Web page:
Religion and Infant Mortality in the U.S.: A Preliminary Study of Denominational Variations
Bartkowski, John P.
Garcia, Ginny E.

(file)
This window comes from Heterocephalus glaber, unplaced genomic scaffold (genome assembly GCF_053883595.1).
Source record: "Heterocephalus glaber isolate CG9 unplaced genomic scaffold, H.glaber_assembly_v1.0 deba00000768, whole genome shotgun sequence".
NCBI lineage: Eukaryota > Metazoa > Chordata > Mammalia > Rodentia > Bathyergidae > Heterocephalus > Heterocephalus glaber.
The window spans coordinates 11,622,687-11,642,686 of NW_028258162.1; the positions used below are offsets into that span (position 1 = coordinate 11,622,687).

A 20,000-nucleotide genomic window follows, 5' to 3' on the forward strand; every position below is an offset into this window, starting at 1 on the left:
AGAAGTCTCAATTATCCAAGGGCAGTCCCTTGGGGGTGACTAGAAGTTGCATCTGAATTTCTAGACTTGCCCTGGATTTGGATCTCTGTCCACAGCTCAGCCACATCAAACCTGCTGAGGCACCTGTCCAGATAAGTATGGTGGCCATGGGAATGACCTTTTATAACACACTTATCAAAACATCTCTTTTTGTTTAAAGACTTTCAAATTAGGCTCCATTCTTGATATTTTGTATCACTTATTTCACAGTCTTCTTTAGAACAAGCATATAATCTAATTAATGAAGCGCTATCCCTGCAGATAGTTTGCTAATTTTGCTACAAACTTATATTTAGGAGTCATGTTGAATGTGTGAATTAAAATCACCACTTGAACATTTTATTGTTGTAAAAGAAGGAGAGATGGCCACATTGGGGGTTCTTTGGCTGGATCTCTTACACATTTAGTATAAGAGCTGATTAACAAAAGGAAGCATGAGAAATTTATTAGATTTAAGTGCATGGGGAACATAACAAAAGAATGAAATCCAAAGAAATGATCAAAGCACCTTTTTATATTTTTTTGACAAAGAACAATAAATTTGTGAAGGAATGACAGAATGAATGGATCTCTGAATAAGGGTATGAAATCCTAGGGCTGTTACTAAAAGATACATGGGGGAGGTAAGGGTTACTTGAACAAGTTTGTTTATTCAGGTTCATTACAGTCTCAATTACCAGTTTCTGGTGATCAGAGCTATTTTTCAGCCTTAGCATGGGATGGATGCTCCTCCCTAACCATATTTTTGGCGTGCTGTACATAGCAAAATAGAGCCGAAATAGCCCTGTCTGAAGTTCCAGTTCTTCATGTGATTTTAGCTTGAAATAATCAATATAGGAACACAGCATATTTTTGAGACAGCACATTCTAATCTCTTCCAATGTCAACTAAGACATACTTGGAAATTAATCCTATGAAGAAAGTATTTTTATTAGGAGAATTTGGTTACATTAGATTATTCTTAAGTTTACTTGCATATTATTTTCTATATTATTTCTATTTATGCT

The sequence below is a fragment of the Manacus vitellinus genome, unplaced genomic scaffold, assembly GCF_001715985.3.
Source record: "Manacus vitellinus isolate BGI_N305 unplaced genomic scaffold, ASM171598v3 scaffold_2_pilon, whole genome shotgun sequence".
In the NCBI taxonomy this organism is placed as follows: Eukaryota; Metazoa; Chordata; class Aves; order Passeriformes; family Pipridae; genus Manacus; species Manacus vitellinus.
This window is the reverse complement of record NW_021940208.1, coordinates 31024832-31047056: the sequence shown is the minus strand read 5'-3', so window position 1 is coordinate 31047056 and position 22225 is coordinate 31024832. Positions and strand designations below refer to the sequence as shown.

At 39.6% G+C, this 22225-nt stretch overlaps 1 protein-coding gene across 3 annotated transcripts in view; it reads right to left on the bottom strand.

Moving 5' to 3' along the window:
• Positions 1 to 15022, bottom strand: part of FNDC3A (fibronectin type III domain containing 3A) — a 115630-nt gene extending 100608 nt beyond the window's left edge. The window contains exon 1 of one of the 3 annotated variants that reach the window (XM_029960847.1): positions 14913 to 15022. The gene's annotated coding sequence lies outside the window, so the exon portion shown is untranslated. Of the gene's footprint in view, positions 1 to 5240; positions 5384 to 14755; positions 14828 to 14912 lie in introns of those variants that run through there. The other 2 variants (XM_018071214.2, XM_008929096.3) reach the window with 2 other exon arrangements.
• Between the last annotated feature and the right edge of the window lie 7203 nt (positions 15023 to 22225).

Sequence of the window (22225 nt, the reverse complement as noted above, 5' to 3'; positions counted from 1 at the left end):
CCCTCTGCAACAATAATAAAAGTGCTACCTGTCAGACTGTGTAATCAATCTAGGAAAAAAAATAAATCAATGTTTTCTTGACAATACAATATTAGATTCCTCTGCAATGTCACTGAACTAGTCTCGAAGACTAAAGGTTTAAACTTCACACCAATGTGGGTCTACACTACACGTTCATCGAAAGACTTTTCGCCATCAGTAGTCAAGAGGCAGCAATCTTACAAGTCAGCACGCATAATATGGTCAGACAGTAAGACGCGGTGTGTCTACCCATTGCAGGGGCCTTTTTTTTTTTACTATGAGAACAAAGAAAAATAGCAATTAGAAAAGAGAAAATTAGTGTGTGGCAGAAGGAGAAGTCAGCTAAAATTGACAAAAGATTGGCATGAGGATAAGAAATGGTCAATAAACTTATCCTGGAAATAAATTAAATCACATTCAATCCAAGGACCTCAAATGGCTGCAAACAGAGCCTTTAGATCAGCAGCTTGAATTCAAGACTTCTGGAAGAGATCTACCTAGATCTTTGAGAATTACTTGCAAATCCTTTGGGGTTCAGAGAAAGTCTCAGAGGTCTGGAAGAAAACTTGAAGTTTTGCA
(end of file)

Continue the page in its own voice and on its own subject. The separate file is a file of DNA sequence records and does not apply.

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Prior research has identified a number of antecedents to infant mortality, but has been focused on either structural (demographic) forces or medical (public health) factors, both of which ignore potential cultural influences. Our study introduces a cultural model for explaining variations in infant mortality, one focused on the role of community-level religious factors. A key impetus for our study is well-established religious variations in adult mortality at the community level. Seeking to extend the growing body of research on contextual-level effects of religion, this study examines the impact of religious ecology (i.e., the institutional market share of particular denominational traditions) on county-level infant mortality in the U.S. Analyses of congregational census and Kids Count data reveal that a high prevalence of Catholic and most types of conservative Protestant churches are associated with lower rates of infant mortality when compared with counties that feature fewer Catholic and conservative Protestant congregations. However, communities with a large proportion of Pentecostal churches exhibit significantly higher infant mortality rates. After discussing the implications of these findings, we specify various directions for future research.